HOUSTON (FOX 26) - Along a fence line in the heart of Fifth Ward you will find pile, upon pile, upon pile of garbage - harmless stuff say residents, compared to what lies embedded in the soil in the 36 acres beyond.
"What we are talking about here primarily is environmental racism," said Rev. James Caldwell, founder of the Coalition of Community Organizations.
Reverend is talking about lead contamination at the MDI Superfund site. For decades the acreage was home to metal foundries and a chemical plant that went bankrupt and were subsequently abandoned, leaving a toxic legacy that's deeply impacted those who grew up here.
"Every last one of them when that school was located here, having lead in their system is horrible, it's unacceptable," said Joetta Stevenson of the Fifth Ward Super Neighborhood Civic Club.
"Those young men and young women are growing up. They are going to begin having problems as a result of this lead poisoning that has existed in this community," said Caldwell.
The EPA claims the toxic threat is fully contained and in 2005 sold the land to developers who committed to continue the clean-up as part of the deal. That bargain is still drawing fire from community and environmental activists.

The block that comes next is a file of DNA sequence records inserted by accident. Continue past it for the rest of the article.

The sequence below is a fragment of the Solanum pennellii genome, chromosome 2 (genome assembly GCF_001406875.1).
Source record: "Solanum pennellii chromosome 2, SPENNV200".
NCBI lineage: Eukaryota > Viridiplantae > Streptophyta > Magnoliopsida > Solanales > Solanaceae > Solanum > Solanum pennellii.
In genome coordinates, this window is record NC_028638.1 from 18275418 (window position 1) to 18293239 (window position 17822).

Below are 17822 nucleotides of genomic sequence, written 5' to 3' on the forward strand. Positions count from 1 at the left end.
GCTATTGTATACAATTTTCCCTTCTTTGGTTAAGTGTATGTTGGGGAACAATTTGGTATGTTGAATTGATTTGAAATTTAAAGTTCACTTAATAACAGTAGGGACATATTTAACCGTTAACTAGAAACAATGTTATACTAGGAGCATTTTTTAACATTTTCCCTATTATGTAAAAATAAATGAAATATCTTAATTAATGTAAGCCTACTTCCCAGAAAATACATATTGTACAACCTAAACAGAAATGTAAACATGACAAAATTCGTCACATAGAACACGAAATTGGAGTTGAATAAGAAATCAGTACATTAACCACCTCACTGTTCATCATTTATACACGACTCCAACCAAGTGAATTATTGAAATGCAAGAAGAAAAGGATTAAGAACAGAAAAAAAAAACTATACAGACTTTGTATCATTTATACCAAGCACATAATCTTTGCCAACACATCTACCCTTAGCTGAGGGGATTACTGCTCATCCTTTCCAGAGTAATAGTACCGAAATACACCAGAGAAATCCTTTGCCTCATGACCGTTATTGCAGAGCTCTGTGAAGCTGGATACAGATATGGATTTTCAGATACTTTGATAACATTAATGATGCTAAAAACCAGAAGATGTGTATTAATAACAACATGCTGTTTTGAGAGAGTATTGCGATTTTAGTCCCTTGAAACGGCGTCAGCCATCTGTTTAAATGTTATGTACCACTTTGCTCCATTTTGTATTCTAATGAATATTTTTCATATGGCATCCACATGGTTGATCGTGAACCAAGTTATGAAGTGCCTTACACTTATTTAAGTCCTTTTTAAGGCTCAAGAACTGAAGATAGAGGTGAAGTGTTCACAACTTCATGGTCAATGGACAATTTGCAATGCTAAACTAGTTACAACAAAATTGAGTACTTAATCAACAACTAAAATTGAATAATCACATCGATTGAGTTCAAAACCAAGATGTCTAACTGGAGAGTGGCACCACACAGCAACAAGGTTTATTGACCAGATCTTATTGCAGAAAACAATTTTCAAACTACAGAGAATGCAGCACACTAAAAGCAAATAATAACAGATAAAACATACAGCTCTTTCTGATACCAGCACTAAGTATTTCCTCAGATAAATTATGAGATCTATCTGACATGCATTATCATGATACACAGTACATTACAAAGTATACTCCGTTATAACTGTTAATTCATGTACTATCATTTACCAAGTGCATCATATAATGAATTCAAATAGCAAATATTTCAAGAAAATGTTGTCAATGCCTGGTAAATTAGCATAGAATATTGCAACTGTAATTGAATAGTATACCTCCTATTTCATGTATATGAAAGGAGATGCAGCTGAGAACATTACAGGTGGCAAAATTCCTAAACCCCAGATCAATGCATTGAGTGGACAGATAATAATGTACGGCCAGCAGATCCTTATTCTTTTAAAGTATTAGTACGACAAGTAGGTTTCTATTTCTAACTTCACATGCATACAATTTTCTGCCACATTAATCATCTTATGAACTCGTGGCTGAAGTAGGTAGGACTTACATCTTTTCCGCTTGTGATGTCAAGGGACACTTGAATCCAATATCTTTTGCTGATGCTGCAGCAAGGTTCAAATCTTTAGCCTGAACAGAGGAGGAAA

"This site here is not adequately cleaned up with the evaluation process near complete. Once completed will be deleted from the EPA's list of national priorities," said Rosanne Barone of the Texas Campaign for the Environment.
"Can we honestly say that the lead contamination that remains is not a threat to future residents and their children?" asked Bridgette Murray with Achieving Community Tasks Successfully.
The call now is for independent, third party testing - verifiable proof that poison from the past poses no threat to the future.
"We need the City, the County, the State, the Federal government to step up," said Stevenson.
Residents and activists fear budget cuts initiated by the Trump administration will cause the EPA to accelerate clearance of the Suprfund site for redevelopment. Published plans project the construction of 538 new homes if and when the EPA gives the green light.